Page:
Willy Tarbei in action at the IAAF World U20 Championships Bydgoszcz 2016 (© Getty Images)
It’s 3pm in Bydgoszcz, a sunny Wednesday afternoon, and one of the world’s most exciting middle distance prospects is fast asleep.
Like most teenagers, Willy Tarbei wakes reluctantly, the sound of a thumping fist on his door slowly pulling him from his slumber.
It’s two days into the IAAF World U20 Championships Bydgoszcz 2016, and the Kenyan manager offers Tarbei an update on his teammates’ progress before leaving the 18-year-old with a gentle reminder.
“Silver is an option,” she says, “but gold is a must.”
The youngster smiles a wide, white-toothed smile and nods in agreement.
Tarbei is the reigning world U18 champion over 800m – having run 1:45.58 to win that title in the Colombian city of Cali 12 months ago – and holds a best of 1:44.51. Last Sunday in Bydgoszcz, he had to make do with the ‘option’, winning silver in the world U20 800m final in 1:45.50 behind teammate Kipyegon Bett.
Days before, however, as Tarbei limped his way across a street in downtown Bydgoszcz, it looked like a medal of any kind would require some kind of miracle, the kind Tarbei prayed for at his local church, where he is a proud choir master due to his singing talent.
It’s on the track, though, where his natural ability has everyone talking.
“I met him first at the Kenyan youth trials in 2015,” commented Michel Boeting, Tarbei's manager. “In the final him and Kipyegon Bett were fighting for the lead and ran the first lap in 50 seconds. We waited for them to die, thinking the third and fourth athletes would come through, but they hung on.”
Tarbei took the win in 1:44.51 to Bett’s 1:44.55. “It was then we thought: what the hell just happened,” recalled Boeting. “After that everyone was looking for Tarbei.”
Emulating the greats
Tarbei's career started out at 10,000m, a distance he was horribly incompatible with, back when he was just another Kenyan kid wanting to be like the greats. He grew up a few miles from Mosoriot in the Nandi district, not far from where steeplechase star Conseslus Kipruto calls home.
One day, Tarbei saw Kipruto – another past world U18 champion – cruising past on a training run so seized the initiative and followed suit. “He was a champion already, so I didn’t keep up,” recalled Tarbei, with a smile on his face. “But he would give me advice and tell me if I run 800, I would run a very good time.”
Like many Kenyans, Tarbei grew up running to school, though its relative proximity to his home – two kilometres – meant he was developing an engine built more for speed than endurance.
His first sport was volleyball, where he harnessed his height to good advantage for his school, St Jude’s. In late 2014, Tarbei accepted an invite to a training camp at St Patrick’s High School in Iten, the place where champions are produced with astounding frequency by Irishman Brother Colm O’Connell and his assistant coach Ian Kiprono.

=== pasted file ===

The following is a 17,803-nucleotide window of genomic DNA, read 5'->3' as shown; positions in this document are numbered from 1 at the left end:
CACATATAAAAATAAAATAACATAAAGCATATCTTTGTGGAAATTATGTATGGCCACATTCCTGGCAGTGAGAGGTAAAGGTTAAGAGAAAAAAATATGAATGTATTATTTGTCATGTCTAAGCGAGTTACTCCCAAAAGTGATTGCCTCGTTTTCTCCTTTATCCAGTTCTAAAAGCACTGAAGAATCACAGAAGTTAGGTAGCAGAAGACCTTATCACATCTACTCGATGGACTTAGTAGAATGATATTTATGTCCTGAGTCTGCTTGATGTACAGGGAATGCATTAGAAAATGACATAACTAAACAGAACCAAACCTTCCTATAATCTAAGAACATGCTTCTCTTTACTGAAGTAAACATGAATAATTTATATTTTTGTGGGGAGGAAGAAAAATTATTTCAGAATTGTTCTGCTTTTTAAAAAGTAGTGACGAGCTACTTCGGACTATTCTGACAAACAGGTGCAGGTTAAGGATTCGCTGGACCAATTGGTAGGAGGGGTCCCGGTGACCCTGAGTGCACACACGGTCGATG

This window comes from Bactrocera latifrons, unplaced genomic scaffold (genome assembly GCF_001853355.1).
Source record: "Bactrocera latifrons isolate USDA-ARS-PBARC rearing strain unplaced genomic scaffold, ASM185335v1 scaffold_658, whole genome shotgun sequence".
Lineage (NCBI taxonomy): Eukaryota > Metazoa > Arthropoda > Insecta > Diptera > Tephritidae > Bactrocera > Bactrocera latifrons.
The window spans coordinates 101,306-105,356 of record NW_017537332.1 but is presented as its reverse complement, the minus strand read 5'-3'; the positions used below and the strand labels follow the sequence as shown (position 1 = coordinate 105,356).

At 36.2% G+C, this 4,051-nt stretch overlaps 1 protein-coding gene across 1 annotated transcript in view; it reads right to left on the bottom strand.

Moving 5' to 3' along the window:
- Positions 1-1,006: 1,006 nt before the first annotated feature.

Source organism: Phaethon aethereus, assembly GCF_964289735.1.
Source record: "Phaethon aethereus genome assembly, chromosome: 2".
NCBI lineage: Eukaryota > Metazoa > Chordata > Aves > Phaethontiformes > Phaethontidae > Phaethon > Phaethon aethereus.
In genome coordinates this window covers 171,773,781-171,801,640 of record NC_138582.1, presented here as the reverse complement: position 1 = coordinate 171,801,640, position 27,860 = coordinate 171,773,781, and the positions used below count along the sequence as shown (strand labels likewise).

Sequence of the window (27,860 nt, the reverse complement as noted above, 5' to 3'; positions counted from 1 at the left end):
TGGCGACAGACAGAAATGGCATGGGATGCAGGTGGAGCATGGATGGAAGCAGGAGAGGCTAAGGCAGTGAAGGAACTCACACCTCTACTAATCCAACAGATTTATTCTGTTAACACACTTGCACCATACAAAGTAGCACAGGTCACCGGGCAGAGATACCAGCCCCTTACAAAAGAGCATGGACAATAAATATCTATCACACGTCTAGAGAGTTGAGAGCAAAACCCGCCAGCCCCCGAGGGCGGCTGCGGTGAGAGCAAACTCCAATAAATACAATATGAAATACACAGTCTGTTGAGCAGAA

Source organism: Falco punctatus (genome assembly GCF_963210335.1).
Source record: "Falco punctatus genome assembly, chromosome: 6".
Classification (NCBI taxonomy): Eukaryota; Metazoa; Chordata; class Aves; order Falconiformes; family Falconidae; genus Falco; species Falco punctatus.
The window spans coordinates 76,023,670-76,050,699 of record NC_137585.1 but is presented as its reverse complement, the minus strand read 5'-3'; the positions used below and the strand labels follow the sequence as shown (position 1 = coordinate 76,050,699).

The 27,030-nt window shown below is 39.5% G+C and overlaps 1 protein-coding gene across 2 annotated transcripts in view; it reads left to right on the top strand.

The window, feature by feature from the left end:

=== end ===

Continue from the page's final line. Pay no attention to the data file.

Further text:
Tarbei knew St Patrick’s was the place where David Rudisha transformed himself from a tall, talented teenager into the world’s greatest 800m runner.
He wanted to do the same.
During school holidays, Tarbei returned to St Patrick’s for training camps, joining them full-time after his school graduation last year. He had previously trained just once a day, but soon adjusted to an increased workload.
“We wake up at 6.30am, go for a long run of about one hour slowly,” said Tarbei. “Then mid-morning we do the programme given to us by the coach, either exercises or very hard training like speedwork. If training was hard, we’ll do nothing in the afternoon but when it’s not, then we may run again.”
Follow the leader
In O’Connell, he believes he’s found the man to take him to the summit of 800m running. “He knows how to train an athlete for 800m, exactly what you need to do,” added the teenager. “I follow everything. When he tells you something, you listen; and he told me I am like Rudisha.”
On the days when Tarbei got the chance to run with the great one, even Rudisha himself thought so.
“It gives me morale to see I am able to run with him,” said Tarbei. “My first time with him, I was strong and able to follow and I saw there is nothing different with him. He used to say I was like him, that I was strong and run with the same style.”
Coming to Bydgoszcz, Tarbei was unsure of his form, having missed considerable training with a foot injury. “I was not in good shape but I tried my best,” he said. “I did what I could.”
In the final, Tarbei tracked his teammate Bett all the way but, in the wake of his injury, he just couldn’t find the extra gear to get past his compatriot in the home straight.
No matter, though, because despite his desire to conquer the world at U20 level, Tarbei knows what really matters is how good he becomes as a senior.
“He is still learning a lot,” said Boeting. “Obviously he’s very talented but he doesn’t have a lot of knowledge about training. It’s hard to make him run more than a half hour. Tempo runs are a real struggle for him. He’s an athlete coming from speed, used to running 400s in school, so in that aspect he’s a bit like Rudisha.”
There it is again, the comparison it’s hard not to make when you look at Tarbei, even if burdening him with the goal of becoming Rudisha version 2.0 seems grossly unfair.
“I want to work hard, to run 1:43, 1:42,” commented Tarbei. “It took Rudisha many years, but my dream is to break the world record. I know it’s not easy.”
The Rio 2016 Olympic Games will come too soon for him but Tarbei remains on track to reach the sport's pinnacle in four years’ time in Tokyo.
“The next Olympics, 2020, I will work for it,” he added.
Back to sleep, then, for the prodigious teenage talent, where a new dream is beginning to take hold.
Cathal Dennehy for the IAAF